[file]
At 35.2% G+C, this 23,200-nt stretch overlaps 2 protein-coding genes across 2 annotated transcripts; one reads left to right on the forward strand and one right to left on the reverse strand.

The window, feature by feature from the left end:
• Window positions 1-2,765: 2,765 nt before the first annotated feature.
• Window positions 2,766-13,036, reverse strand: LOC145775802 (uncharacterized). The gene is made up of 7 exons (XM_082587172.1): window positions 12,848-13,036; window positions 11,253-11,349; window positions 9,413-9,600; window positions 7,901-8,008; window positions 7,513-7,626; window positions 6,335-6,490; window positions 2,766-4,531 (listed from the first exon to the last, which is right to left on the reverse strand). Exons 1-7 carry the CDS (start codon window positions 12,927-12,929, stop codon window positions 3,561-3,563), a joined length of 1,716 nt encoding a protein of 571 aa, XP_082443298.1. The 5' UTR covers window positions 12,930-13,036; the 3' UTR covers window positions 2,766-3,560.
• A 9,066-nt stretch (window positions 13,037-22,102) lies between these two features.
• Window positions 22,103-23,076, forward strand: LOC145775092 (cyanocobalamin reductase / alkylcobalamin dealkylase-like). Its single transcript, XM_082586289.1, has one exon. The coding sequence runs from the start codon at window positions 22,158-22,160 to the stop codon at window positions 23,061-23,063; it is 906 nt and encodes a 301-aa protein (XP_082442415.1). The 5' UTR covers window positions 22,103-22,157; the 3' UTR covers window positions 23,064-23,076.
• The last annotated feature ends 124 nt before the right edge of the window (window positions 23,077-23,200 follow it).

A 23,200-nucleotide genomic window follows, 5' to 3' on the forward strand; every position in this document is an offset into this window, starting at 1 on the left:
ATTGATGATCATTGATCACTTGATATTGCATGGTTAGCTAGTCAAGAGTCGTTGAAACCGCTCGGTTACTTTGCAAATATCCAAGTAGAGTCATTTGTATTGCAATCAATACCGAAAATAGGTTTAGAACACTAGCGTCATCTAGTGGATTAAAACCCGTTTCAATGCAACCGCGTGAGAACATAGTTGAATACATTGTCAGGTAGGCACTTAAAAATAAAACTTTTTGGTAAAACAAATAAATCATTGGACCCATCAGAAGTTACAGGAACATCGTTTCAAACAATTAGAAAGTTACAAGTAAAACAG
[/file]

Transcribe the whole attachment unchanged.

At 35.2% G+C, this 23,200-nt stretch overlaps 2 protein-coding genes across 2 annotated transcripts; one reads left to right on the forward strand and one right to left on the reverse strand.

The window, feature by feature from the left end:
• Window positions 1-2,765: 2,765 nt before the first annotated feature.
• Window positions 2,766-13,036, reverse strand: LOC145775802 (uncharacterized). The gene is made up of 7 exons (XM_082587172.1): window positions 12,848-13,036; window positions 11,253-11,349; window positions 9,413-9,600; window positions 7,901-8,008; window positions 7,513-7,626; window positions 6,335-6,490; window positions 2,766-4,531 (listed from the first exon to the last, which is right to left on the reverse strand). Exons 1-7 carry the CDS (start codon window positions 12,927-12,929, stop codon window positions 3,561-3,563), a joined length of 1,716 nt encoding a protein of 571 aa, XP_082443298.1. The 5' UTR covers window positions 12,930-13,036; the 3' UTR covers window positions 2,766-3,560.
• A 9,066-nt stretch (window positions 13,037-22,102) lies between these two features.
• Window positions 22,103-23,076, forward strand: LOC145775092 (cyanocobalamin reductase / alkylcobalamin dealkylase-like). Its single transcript, XM_082586289.1, has one exon. The coding sequence runs from the start codon at window positions 22,158-22,160 to the stop codon at window positions 23,061-23,063; it is 906 nt and encodes a 301-aa protein (XP_082442415.1). The 5' UTR covers window positions 22,103-22,157; the 3' UTR covers window positions 23,064-23,076.
• The last annotated feature ends 124 nt before the right edge of the window (window positions 23,077-23,200 follow it).

A 23,200-nucleotide genomic window follows, 5' to 3' on the forward strand; every position in this document is an offset into this window, starting at 1 on the left:
ATTGATGATCATTGATCACTTGATATTGCATGGTTAGCTAGTCAAGAGTCGTTGAAACCGCTCGGTTACTTTGCAAATATCCAAGTAGAGTCATTTGTATTGCAATCAATACCGAAAATAGGTTTAGAACACTAGCGTCATCTAGTGGATTAAAACCCGTTTCAATGCAACCGCGTGAGAACATAGTTGAATACATTGTCAGGTAGGCACTTAAAAATAAAACTTTTTGGTAAAACAAATAAATCATTGGACCCATCAGAAGTTACAGGAACATCGTTTCAAACAATTAGAAAGTTACAAGTAAAACAG